The rise and fall of Gatsby provide an example to us that all the wealth gained can be useless because people cannot buy happiness or life itself. From the beginning of the story, he stands as a rich and ambitious young man who is focused on amassing resources that he tentatively forgot his background. The new money he acquires fails to help him fulfill his ambitions and ends up back to the family lineage. Through this novel, it is important to note that money only helps Gatsby attain certain missions, including having a relationship with Daisy (Fitzgerald 5). On the contrary, Buchanan spends his wealth with no clear intention but seemingly to affirm the power and dominance of Gatsby’s people. There are instances where people in contemporary societies use their economic influence to assert either political interest or position to the common citizens because they can afford to pay daily expenses. Nonetheless, they all fail to attain maximum happiness and fulfillment in life because money can never be everything a person needs to survive. Seemingly, however rich or poor a person could be in a society, joyfulness is an individual choice. Richness comes with massively ending sacrifices that sometimes may cause mayhem in families.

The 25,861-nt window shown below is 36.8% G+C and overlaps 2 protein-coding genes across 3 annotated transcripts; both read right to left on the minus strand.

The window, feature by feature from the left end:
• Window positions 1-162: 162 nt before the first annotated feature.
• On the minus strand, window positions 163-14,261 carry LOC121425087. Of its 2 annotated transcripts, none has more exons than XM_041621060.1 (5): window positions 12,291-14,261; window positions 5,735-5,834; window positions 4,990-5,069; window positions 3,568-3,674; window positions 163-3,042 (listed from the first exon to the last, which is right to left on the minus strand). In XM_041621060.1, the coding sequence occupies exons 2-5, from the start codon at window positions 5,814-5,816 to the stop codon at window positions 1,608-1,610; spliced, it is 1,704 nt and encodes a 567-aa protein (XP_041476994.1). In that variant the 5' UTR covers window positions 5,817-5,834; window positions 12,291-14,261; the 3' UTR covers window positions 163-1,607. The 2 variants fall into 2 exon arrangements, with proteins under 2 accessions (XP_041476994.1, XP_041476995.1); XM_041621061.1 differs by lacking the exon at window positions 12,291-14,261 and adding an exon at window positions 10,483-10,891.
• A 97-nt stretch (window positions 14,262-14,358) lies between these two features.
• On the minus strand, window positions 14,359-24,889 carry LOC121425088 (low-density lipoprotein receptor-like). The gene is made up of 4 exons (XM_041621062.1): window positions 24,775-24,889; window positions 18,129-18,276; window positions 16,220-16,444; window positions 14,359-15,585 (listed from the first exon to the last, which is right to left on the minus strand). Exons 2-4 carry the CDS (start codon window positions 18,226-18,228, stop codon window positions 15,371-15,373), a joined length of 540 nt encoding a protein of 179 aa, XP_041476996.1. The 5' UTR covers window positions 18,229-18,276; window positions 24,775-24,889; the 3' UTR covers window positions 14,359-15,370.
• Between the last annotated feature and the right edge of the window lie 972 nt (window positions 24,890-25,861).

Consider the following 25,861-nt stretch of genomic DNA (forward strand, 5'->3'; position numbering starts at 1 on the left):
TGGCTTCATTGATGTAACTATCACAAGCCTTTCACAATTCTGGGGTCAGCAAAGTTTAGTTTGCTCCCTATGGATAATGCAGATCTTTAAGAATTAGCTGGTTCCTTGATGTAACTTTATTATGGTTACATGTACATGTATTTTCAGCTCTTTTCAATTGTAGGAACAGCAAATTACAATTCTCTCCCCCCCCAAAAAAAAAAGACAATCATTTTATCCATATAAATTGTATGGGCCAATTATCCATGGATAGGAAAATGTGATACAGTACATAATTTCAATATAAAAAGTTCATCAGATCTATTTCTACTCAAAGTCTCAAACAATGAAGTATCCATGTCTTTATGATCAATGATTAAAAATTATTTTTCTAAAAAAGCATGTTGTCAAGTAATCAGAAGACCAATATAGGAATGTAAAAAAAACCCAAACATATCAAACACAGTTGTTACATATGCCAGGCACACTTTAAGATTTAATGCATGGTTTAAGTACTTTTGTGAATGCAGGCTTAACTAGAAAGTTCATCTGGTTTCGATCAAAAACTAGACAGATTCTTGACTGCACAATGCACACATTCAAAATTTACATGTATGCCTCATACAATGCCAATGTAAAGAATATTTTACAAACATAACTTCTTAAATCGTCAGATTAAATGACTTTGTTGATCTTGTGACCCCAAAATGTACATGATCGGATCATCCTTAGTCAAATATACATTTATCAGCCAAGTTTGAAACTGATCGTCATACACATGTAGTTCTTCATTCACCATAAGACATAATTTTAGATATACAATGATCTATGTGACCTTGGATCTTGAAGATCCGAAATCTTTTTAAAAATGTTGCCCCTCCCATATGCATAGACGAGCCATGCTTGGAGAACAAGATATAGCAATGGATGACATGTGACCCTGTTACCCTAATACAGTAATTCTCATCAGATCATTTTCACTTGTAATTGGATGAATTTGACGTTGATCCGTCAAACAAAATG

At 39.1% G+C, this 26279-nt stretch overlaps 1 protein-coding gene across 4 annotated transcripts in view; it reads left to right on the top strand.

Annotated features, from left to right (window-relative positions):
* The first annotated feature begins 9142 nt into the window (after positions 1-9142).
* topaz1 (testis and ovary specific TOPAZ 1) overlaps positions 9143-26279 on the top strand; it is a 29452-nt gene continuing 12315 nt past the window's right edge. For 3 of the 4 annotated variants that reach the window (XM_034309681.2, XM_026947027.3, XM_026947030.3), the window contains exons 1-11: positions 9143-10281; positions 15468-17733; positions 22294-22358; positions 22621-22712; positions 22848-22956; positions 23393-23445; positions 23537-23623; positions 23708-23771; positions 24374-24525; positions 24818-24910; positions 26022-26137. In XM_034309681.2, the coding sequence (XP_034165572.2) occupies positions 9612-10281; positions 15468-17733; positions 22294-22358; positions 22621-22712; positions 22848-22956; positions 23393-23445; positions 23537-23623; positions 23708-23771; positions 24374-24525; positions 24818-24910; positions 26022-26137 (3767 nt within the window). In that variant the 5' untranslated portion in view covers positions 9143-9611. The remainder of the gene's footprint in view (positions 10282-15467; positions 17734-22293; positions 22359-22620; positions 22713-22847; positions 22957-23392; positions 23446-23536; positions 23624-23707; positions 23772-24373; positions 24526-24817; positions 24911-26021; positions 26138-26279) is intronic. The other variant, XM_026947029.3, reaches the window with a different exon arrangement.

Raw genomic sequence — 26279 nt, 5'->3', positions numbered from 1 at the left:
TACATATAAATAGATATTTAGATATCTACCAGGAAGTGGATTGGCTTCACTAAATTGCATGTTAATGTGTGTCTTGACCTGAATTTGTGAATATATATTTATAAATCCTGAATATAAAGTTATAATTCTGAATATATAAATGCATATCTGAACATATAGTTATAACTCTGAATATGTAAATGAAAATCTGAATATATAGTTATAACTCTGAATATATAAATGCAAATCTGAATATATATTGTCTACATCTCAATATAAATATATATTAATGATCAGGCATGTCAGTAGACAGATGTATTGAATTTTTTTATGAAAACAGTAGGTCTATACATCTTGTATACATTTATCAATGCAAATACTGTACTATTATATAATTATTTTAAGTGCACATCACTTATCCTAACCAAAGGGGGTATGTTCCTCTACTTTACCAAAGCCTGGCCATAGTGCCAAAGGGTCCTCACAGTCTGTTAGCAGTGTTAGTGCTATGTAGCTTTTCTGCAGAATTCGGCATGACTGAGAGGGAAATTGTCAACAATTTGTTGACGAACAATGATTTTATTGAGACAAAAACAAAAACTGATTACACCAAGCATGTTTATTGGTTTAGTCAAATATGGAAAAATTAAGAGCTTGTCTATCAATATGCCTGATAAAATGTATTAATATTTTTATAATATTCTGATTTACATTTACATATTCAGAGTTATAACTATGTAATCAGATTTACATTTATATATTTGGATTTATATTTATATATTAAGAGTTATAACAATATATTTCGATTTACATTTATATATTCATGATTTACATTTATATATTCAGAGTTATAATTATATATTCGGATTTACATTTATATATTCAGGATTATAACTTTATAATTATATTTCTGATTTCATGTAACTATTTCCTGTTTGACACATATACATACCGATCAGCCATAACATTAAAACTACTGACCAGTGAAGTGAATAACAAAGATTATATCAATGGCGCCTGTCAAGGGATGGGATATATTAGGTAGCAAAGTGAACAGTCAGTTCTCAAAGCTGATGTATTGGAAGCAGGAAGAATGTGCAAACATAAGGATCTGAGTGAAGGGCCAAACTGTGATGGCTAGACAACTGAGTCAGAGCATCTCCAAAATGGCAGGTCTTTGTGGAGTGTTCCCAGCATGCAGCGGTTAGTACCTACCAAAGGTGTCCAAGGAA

To conclude, Fitzgerald’s novel gives examples that can exist in our societies through art that documents several aspects of a pragmatic society. He depicts wealth as one major driving force that may segregate or unite people depending on the user. Thus, wealth is not only cherishable but also vital in determining the influence of an individual in power and possession. Seemingly, can buy love and manipulate people into making decisions in a relationship, yet it cannot change the social history or standings of such individuals. Essentially, wealth makes people strive and move without attaining any sort of happiness. Therefore, Fitzgerald uses the setting to help the reader understand that all materialism and plastic money that individuals struggle for are all worthless and vanity. Nonetheless, life is priceless and no amount of wealth or money can buy happiness. Thus, people need to embrace true happiness and love to become successful in life.


Fitzgerald, Scott. F. The Great Gatsby. RIPOL Classic, 2017.

Jiang, Jinxuan. “The Analysis of the Tragic Reality of The Great Gatsby.” 2019 4th International Conference on Humanities Science and Society Development (ICHSSD 2019). Atlantis Press, 2019, pp. 471-475. Web.

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Wang, Chenye. “Similarities and Differences between Tom and Gatsby in The Great Gatsby.” 2017 4th International Conference on Literature, Linguistics and Arts (ICLLA 2017), Francis Academic Press, 2017, pp. 234-236. Web.